Protect Your Child's PrivacyJennifer Martinez
It's no secret that our personal information is at risk on the Internet. Everyone -- from legitimate marketers to scammers, spammers and predators -- wants to know more and more about us. As an adult, you probably have a pretty good idea to whom you should or shouldn't give your personal information. But does your child?
Threats to your child's privacy on the Internet are numerous. Any web site, email, or instant message (IM) that asks a child to provide personal information can put them (and you) at risk. Based on the online activities that are popular with kids, here are some of the scenarios where your child is likely to be asked for personal information, and when to display the most caution.
Joining web sites Many web sites, particularly those that children visit, ask or require that kids join or register to gain full access to the site. Some will ask only for a name (or screen name) and email address. Others may ask for more complete information, however, including a physical address and phone number. Social networking sites and instant messaging services may entice, if not require, children to post profiles that include much more personal information, including their age, gender, a photo, likes and dislikes and more. These profiles can be accessed by anyone, including predators.
Contests and giveaways Kids are likely to encounter contests and giveaways that entice them to register to win prizes or earn rewards. These contests and giveaways are promoted on web sites, product packages, in magazines and on TV. All of them require your child to provide personal information.
Email Like you, kids get spam and junk email, too. And they are likely to be more susceptible to it. Some of it may be legitimate advertising or promotional email that they receive because of personal information they have divulged on web sites. While such email is annoying, it doesn't present a risk, per se. The email that does present risk is unsolicited spam. It may include attachments containing viruses that could damage the information on your computer. Or it may include spyware that makes it possible to steal your personal or financial information and passwords. Some emails may direct your child to a web site which may appear to be familiar, but is actually an illicit fake site.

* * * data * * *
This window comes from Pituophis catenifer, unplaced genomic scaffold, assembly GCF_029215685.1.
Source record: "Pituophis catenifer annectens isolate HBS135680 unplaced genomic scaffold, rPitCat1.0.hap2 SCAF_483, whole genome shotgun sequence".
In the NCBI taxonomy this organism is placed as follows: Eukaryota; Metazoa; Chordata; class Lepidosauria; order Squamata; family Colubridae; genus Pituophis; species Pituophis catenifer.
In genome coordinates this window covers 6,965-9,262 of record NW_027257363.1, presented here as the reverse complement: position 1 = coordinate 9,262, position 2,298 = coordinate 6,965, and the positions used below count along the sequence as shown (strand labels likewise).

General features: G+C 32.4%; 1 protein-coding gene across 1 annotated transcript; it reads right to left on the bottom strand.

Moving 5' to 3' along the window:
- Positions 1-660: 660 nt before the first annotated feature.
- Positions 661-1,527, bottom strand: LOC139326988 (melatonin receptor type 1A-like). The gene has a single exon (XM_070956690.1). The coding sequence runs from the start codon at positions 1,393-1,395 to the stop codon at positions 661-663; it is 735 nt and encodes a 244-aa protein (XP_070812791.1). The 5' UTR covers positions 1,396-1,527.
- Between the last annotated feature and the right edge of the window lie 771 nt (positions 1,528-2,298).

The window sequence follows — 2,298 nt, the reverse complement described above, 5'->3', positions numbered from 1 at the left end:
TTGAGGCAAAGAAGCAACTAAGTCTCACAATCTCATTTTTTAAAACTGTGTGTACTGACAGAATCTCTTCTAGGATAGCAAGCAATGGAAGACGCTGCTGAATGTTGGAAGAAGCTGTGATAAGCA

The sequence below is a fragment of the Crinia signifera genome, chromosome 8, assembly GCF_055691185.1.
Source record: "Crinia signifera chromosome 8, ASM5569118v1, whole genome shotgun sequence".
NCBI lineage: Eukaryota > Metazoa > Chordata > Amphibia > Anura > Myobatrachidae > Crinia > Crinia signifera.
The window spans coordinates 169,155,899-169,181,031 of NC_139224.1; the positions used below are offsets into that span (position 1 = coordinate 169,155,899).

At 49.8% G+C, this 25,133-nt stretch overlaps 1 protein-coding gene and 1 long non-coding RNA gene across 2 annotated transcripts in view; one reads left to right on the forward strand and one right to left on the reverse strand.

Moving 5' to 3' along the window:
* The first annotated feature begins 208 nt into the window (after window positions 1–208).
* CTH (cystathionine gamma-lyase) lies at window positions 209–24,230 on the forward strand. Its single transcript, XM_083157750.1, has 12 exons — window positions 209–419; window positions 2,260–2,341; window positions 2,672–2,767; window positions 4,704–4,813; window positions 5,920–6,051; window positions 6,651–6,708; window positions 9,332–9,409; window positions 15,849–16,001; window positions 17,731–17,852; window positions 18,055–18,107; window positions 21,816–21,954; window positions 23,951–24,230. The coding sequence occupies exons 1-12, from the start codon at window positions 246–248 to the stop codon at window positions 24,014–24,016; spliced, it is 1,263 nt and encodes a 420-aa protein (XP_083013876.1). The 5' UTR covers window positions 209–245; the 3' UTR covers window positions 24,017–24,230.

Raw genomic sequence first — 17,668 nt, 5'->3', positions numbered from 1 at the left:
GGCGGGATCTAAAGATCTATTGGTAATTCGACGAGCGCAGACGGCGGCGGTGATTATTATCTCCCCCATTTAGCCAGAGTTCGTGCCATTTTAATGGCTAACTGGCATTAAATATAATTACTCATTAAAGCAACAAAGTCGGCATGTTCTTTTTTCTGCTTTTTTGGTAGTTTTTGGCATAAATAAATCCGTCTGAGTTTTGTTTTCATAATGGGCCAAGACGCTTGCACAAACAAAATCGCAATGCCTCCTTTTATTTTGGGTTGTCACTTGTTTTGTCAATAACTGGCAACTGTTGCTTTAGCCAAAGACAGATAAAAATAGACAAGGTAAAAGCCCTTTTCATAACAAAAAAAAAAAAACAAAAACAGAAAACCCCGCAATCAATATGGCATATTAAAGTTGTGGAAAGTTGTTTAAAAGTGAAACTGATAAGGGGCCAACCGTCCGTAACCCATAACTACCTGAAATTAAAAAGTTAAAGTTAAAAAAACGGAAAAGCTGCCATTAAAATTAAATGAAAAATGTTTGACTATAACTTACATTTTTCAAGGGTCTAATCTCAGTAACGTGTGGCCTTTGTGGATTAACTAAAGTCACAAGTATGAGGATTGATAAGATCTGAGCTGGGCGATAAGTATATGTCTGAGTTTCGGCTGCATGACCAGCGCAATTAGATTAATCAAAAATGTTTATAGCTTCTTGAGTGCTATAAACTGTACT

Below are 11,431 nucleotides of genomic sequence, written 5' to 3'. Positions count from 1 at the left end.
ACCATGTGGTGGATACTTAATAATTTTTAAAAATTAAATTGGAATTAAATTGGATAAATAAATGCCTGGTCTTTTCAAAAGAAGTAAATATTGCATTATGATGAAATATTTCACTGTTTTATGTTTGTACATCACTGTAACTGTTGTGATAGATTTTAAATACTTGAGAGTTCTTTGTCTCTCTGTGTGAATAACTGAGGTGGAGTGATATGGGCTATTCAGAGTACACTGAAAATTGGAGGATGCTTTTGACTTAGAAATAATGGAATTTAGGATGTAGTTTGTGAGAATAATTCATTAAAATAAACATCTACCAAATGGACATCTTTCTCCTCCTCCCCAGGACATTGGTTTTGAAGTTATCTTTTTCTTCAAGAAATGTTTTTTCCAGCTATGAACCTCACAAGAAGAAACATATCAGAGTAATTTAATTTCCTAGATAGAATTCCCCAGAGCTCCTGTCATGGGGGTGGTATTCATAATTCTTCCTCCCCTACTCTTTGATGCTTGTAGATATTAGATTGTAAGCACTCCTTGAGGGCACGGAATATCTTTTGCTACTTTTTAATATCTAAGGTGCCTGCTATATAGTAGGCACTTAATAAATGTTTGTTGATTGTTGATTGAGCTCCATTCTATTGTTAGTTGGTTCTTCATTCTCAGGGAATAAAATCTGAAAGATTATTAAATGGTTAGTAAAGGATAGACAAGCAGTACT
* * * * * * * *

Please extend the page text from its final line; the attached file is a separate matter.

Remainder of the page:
Music-sharing web sites There are many popular music sharing web sites that allow your child to download free music and also require them to share the music on their (or your) computer. This not only creates traffic on your computer, it may also enable hackers and identity thieves to access your computer. The music they download may also include viruses or other malicious code.
Playing games Interactive game web sites often require registration, which includes giving up personal information, before gaming can begin.
to guide your kids
When it comes to protecting your kids' online privacy, start by talking to your children. Establish rules regarding the release of personal information online. Try the following guidelines, which you can refine according to the age and maturity of your child:
Your children must ask you before they provide any personal information, even an email address, to any person or web site.
They should show you any profile that they post on a social networking site or instant messaging service. Make sure it doesn't include your children's age, gender, address, phone number, or other identifying details.
If they go to what they think is a familiar web site and it asks for information that they have already provided or don't understand, they should ask you before proceeding. It could be a fake web site.
They must not enter a contest or giveaway, even those sponsored by familiar web sites or products, without your permission.
They should never open or answer email from someone they don't know, and never open the attachments in such email without asking you first.
They shouldn't download or share music online. In addition to opening up your computer to malicious software, downloading and sharing copyrighted music is illegal.
They shouldn't register on game sites without your approval.
your child's privacy rights
In addition to talking to your child and setting rules for their time on the Internet, pay attention to what they're doing online. The Internet is a great place to learn, explore, communicate and socialize. With your help, your child can avoid giving up his or her privacy and safety.
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